Subsidence holes & emergency claims

You are here

Emergency hotline

Safety is Subsidence Advisory's highest priority. All mine subsidence safety issues, including suspected subsidence holes, should be immediately reported to our 24 Hour Emergency Hotline on 1800 248 083. We will coordinate a response to quickly address the issue and remove any danger.

What is mine subsidence?

Mine subsidence is the movement, settlement or sinking of the ground following underground coal mining. After coal is extracted from beneath the ground, the land above can sink and fill the hollow mine workings. Mine subsidence impacts vary depending on a range of factors including the mining method, the depth of mining and the geology of the land. Learn more about subsidence impacts from different types of mining.

Sometimes, subsidence from old underground mines at a shallow depth can result in a hole in the surface of the ground known as a ‘subsidence hole’.

What is a subsidence hole?

A subsidence hole is a hole in the surface of the ground that can appear because of mine subsidence from underground coal mines at a shallow depth.

Subsidence holes can be big or small but they can all be dangerous and must be treated with caution. The size of the hole beneath the ground may be much bigger than what can be seen on the surface. It is important that you do not approach the hole.

Small subsidence holes sometimes open up into large and dangerous open spaces beneath the ground. This means that the ground around the opening may be unstable and can easily collapse.

Subsidence holes can also contain hazardous gases from old underground mines that can cause serious harm if inhaled. These dangerous gases may not be visible and only be detectable with the right equipment, so it is important to keep a safe distance from the hole and immediately report it to Subsidence Advisory.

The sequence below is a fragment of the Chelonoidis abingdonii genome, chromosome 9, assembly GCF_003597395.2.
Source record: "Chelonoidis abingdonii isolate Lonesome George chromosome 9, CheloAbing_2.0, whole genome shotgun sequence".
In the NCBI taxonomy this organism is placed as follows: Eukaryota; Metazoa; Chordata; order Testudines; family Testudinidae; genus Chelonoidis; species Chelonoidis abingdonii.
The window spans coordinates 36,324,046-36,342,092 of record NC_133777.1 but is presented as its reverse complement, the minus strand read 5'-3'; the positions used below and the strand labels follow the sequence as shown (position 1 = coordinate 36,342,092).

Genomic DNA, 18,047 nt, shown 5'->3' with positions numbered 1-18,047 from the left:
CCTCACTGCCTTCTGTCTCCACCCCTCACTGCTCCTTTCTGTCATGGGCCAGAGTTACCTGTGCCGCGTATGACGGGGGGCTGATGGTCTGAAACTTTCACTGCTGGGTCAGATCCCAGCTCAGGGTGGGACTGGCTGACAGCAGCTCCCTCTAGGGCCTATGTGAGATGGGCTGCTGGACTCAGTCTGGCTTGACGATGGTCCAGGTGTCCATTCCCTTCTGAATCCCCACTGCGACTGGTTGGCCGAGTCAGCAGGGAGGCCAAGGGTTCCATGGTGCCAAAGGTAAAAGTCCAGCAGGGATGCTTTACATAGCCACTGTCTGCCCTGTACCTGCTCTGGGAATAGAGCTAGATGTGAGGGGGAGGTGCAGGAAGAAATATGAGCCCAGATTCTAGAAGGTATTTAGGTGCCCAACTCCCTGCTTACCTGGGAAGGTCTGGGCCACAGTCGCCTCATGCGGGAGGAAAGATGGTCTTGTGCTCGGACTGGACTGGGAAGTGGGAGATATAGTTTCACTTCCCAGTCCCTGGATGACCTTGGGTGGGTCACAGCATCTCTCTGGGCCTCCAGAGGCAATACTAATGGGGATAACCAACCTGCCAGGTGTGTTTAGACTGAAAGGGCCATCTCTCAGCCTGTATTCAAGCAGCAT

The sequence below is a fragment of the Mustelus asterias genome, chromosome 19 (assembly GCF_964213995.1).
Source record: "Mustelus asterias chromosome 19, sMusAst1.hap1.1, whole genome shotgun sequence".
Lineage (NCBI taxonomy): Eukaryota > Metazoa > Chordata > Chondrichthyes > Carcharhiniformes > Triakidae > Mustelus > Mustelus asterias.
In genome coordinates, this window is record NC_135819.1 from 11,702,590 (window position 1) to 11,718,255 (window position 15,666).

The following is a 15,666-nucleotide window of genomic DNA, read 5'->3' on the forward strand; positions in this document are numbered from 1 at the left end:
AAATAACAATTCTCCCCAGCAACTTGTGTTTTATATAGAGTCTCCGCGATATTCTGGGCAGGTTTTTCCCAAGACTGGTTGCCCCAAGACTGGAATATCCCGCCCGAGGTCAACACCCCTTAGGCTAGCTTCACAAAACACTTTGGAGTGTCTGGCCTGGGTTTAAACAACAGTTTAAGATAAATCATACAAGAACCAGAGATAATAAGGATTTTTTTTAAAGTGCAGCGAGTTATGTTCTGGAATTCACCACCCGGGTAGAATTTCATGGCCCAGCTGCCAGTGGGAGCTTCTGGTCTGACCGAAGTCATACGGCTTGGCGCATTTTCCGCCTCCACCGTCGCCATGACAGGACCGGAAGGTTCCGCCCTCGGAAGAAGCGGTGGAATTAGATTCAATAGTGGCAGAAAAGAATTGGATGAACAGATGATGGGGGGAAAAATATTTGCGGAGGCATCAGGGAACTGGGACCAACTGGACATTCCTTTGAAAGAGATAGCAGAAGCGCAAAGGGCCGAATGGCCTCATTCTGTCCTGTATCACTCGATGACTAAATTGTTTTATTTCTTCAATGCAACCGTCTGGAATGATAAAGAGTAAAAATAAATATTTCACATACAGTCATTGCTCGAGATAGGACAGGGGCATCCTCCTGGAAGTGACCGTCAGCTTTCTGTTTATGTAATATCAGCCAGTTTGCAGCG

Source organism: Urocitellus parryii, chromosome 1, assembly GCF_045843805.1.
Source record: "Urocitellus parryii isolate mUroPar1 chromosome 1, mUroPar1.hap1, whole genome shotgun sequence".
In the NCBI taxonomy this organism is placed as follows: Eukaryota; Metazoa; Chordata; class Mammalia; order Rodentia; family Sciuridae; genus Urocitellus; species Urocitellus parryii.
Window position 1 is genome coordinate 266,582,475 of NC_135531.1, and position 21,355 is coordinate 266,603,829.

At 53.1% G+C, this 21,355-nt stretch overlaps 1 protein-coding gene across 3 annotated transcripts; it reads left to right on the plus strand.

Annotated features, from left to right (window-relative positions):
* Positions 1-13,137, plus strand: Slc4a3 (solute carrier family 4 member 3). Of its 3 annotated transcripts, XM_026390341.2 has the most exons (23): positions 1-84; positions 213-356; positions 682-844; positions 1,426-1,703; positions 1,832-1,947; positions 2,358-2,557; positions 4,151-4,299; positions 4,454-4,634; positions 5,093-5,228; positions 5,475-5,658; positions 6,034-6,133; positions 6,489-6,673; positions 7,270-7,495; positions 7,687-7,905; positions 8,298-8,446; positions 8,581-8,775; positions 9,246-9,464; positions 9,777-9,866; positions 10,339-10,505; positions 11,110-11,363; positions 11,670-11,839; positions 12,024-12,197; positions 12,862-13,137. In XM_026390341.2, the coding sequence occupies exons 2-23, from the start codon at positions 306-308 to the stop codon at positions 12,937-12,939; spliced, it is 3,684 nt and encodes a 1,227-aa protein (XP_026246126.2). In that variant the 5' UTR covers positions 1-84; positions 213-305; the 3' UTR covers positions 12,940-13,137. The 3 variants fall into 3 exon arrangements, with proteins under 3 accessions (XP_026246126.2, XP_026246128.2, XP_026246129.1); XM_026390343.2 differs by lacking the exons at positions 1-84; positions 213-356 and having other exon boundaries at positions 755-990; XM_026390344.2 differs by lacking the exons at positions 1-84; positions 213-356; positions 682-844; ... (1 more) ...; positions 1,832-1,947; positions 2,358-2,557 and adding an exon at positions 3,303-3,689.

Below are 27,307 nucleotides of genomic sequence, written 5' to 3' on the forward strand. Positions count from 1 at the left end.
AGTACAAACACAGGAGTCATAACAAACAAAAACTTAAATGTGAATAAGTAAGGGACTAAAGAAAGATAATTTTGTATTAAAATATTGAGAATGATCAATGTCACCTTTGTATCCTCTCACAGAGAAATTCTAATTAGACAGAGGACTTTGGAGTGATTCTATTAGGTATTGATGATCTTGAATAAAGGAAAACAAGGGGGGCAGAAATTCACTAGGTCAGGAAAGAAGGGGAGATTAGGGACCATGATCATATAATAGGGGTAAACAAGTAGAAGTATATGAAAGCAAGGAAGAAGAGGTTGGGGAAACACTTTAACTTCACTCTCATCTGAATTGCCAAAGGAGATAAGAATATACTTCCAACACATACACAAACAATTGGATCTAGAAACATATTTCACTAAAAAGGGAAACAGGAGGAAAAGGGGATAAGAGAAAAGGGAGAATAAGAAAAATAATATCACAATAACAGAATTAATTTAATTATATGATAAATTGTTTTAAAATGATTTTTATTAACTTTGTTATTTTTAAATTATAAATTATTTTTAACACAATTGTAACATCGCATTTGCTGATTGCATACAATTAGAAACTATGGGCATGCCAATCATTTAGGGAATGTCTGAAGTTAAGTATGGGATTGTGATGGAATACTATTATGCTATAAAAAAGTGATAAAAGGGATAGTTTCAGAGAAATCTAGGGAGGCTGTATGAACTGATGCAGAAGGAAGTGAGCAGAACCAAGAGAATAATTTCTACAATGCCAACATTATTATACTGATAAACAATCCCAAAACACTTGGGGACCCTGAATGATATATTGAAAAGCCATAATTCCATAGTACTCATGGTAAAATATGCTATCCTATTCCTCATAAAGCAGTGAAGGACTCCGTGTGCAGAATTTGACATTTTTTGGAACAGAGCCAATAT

Subsidence holes are localised incidents, meaning they can occur on a property without any impacts to neighbouring areas.

What causes subsidence holes?

A subsidence hole may appear when parts of an old underground mine collapse. Subsidence holes typically occur in areas where old mine workings are very shallow. In NSW, this is generally limited to the Newcastle, Hunter, Lithgow and Gunnedah regions. 

Historically, underground mines in NSW extracted coal through bord and pillar mining methods. Bord and pillar mine workings were often at a shallow depth and left supporting structures after mining. Coal extraction may have occurred over 150 years ago. Occasionally, parts of the old mine workings collapse resulting in subsidence. A range of factors, including water inundation, may have caused the workings to deteriorate over a long time.

Most active underground coal mines that operate across NSW today use modern mining methods to extract deep coal, such as longwall mining. Longwall mining at depth does not create a risk of holes.

How to identify a subsidence hole

Subsidence holes vary in size and appearance and can look similar to other types of holes in the ground. Subsidence holes can range from fist size to much larger and may appear as an open hole or a depression in the ground.

Some subsidence holes may look small and insignificant on the surface but open up into a much larger cavity beneath the ground. This means that the ground surrounding subsidence holes can be unstable and may easily collapse so it is important to keep a safe distance.

If you see something that you suspect might be a subsidence hole, you should keep away and immediately report it to Subsidence Advisory NSW’s 24 Hour Emergency Hotline on 1800 248 083 or Emergency Services on 000.